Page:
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How the Arab Spring Is Affecting Oil Prices, and Where Investors Should Put Their Focus

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The Arab Spring has forced governments to spend more on citizens, thereby putting a floor under the price of oil. Investors should focus on countries whose governments feel threatened by the uprisings.

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Crude oil prices hit a four-month high this week on the back of rising tensions in the Middle East and North Africa and the unfortunate murder of the US ambassador to Libya. Added impetus on the upside was given to oil by the announcement of more money printing (QE3) by the Federal Reserve, which said it would launch an open-ended commitment to purchase $40 billion of mortgage-backed securities monthly.

The global benchmark for oil, Brent crude oil, jumped to about $117 per barrel. It maintained its roughly $18 premium to US-based WTI crude oil which was trading at $100 per barrel a couple days ago. Non-futures investors can easily participate in the oil market through the use of exchange traded funds. The ETF that tracks Brent crude oil futures is the United States Brent Oil Fund (BNO), and the ETF that tracks WTI crude oil futures is the United States Oil Fund (USO).

The real story behind the story in the oil market, however, is the ongoing Arab Spring, which is sweeping throughout the Middle East and North Africa, pushing aside some regimes and threatening others. The countries whose governments feel threatened by popular uprisings, such as Saudi Arabia and the other Gulf states, are where investors should put their focus.

Saudi Arabia in particular is key because it accounts for more than three-quarters of the world's spare oil production capacity. So it is very important to note that the kingdom is no longer a price 'dove' in OPEC as it has been for decades. It has joined Iran, Venezuela, and others in being a price 'hawk.'

The reason behind the change in attitude is simple: Arab Spring.

Like its neighbors in the Gulf region, Saudi Arabia has gone on a public spending spree to appease its restless citizens. It has sharply increased outlays on subsidies for items like food, fuel, and housing in an attempt to appease its citizens. In 2011, the kingdom raised its domestic spending by $129 billion – the equivalent of more than half its oil revenues.

Much of this increased spending will go toward upgrading the country's infrastructure. Take electricity, for example. Saudi Arabia has revealed plans to spend more than $100 billion on power plants and distribution networks by 2020. The kingdom has also set a goal to electrify 500,000 new homes that are being built in an attempt to mollify political unrest among its population of 27 million people.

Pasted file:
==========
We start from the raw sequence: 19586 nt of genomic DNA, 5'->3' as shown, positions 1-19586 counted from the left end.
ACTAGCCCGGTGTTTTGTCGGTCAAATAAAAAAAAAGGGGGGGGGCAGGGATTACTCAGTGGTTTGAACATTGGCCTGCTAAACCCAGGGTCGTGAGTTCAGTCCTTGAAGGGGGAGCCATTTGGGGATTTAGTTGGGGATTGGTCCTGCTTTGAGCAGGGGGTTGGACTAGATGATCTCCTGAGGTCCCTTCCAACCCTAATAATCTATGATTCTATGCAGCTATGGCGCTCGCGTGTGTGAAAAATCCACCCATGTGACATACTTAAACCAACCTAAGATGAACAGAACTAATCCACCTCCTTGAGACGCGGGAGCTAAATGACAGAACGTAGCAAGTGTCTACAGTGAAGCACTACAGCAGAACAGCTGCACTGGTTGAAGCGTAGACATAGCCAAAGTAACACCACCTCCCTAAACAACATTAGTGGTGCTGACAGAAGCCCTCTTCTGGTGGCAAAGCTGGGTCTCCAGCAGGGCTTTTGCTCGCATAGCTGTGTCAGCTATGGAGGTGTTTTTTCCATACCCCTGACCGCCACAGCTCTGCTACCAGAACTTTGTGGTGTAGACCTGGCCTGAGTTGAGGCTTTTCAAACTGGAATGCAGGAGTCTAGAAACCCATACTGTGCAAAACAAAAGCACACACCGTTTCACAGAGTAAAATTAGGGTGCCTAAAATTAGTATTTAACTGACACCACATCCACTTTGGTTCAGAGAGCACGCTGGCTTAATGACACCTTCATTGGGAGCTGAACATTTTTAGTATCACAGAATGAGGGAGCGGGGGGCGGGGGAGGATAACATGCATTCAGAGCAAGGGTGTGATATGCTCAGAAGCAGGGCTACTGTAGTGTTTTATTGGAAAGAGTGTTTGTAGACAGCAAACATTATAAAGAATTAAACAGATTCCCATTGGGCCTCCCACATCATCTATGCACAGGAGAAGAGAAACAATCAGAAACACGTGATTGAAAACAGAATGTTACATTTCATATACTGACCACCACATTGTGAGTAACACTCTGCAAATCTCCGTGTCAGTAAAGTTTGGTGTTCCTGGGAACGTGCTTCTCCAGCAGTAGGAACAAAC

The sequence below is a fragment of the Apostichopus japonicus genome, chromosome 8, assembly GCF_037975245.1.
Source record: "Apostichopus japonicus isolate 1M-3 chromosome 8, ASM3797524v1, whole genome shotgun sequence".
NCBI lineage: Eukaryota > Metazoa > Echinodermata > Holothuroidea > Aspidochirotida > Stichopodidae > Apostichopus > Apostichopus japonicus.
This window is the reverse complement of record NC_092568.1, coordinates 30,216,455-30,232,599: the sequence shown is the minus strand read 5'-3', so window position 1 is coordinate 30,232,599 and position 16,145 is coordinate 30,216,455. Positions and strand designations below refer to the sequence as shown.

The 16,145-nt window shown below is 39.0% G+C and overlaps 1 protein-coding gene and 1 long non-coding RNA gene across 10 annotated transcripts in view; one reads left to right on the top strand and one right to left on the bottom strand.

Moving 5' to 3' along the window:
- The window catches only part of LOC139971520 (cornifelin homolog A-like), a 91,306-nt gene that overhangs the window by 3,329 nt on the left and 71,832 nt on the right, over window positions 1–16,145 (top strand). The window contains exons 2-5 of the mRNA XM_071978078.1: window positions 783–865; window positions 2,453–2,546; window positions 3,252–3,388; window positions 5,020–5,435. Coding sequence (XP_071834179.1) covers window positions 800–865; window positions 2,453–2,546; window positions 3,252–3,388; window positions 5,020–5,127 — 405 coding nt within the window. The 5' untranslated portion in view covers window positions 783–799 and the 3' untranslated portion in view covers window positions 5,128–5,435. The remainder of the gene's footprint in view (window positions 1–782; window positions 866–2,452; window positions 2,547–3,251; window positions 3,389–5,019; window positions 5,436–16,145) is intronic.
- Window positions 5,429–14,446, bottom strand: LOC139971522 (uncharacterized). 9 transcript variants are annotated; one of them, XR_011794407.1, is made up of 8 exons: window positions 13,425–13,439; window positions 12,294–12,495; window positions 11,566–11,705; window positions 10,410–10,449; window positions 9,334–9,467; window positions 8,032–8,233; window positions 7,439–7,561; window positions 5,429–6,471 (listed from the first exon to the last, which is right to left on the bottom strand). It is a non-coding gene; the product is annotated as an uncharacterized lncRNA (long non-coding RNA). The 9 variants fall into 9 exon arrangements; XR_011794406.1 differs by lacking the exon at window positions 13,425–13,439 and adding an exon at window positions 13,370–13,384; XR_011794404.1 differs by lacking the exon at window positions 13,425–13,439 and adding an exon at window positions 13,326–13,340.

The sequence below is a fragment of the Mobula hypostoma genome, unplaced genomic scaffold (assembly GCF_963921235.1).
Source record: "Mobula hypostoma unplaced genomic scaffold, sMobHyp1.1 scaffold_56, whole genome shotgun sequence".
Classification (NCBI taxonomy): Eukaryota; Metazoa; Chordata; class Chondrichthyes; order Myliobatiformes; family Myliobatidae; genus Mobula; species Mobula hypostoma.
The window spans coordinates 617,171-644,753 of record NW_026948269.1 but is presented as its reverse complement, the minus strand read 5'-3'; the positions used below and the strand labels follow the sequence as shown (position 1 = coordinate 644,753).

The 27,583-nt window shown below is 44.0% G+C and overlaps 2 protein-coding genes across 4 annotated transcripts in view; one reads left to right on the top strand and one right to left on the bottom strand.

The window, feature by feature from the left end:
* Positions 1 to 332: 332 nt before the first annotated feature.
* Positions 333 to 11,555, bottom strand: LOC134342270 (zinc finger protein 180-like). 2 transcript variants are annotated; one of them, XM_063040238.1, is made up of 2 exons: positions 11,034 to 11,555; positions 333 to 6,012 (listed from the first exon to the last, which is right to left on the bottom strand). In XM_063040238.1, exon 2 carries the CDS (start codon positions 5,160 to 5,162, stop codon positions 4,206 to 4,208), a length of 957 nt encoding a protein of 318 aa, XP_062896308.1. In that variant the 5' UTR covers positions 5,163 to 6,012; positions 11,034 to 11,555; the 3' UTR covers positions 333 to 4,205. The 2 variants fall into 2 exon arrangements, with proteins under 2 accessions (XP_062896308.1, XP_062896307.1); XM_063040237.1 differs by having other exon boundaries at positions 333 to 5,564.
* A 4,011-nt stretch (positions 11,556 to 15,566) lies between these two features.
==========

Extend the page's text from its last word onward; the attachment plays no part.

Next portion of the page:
This spending spree led the International Monetary Fund and other analysts to estimate that the kingdom and other Gulf countries need oil to be selling between $80 and $85 a barrel in order for the governments to balance their budgets. This is up, in Saudi Arabia's case, from a mere $25 per barrel a few short years ago!

Unfortunately for oil consumers, this trend looks set to continue in years ahead. According to the Institute of International Finance, by 2015 the Saudi government will only be able to balance its budget if oil prices are at $115 per barrel if current spending trends remain in place.

So in effect, with the Arab Spring forcing governments to spend more on their citizens, it has put a floor under the price of oil. OPEC will do everything in its power to keep the price above the budget breakeven points for governments in the Gulf region.

Editor's Note: Chris Vermeulen offers more content at his sites, TheGoldAndOilGuy.com and Traders Video Playbook.
No positions in stocks mentioned.

The information on this website solely reflects the analysis of or opinion about the performance of securities and financial markets by the writers whose articles appear on the site. The views expressed by the writers are not necessarily the views of Minyanville Media, Inc. or members of its management. Nothing contained on the website is intended to constitute a recommendation or advice addressed to an individual investor or category of investors to purchase, sell or hold any security, or to take any action with respect to the prospective movement of the securities markets or to solicit the purchase or sale of any security. Any investment decisions must be made by the reader either individually or in consultation with his or her investment professional. Minyanville writers and staff may trade or hold positions in securities that are discussed in articles appearing on the website. Writers of articles are required to disclose whether they have a position in any stock or fund discussed in an article, but are not permitted to disclose the size or direction of the position. Nothing on this website is intended to solicit business of any kind for a writer's business or fund. Minyanville management and staff as well as contributing writers will not respond to emails or other communications requesting investment advice.

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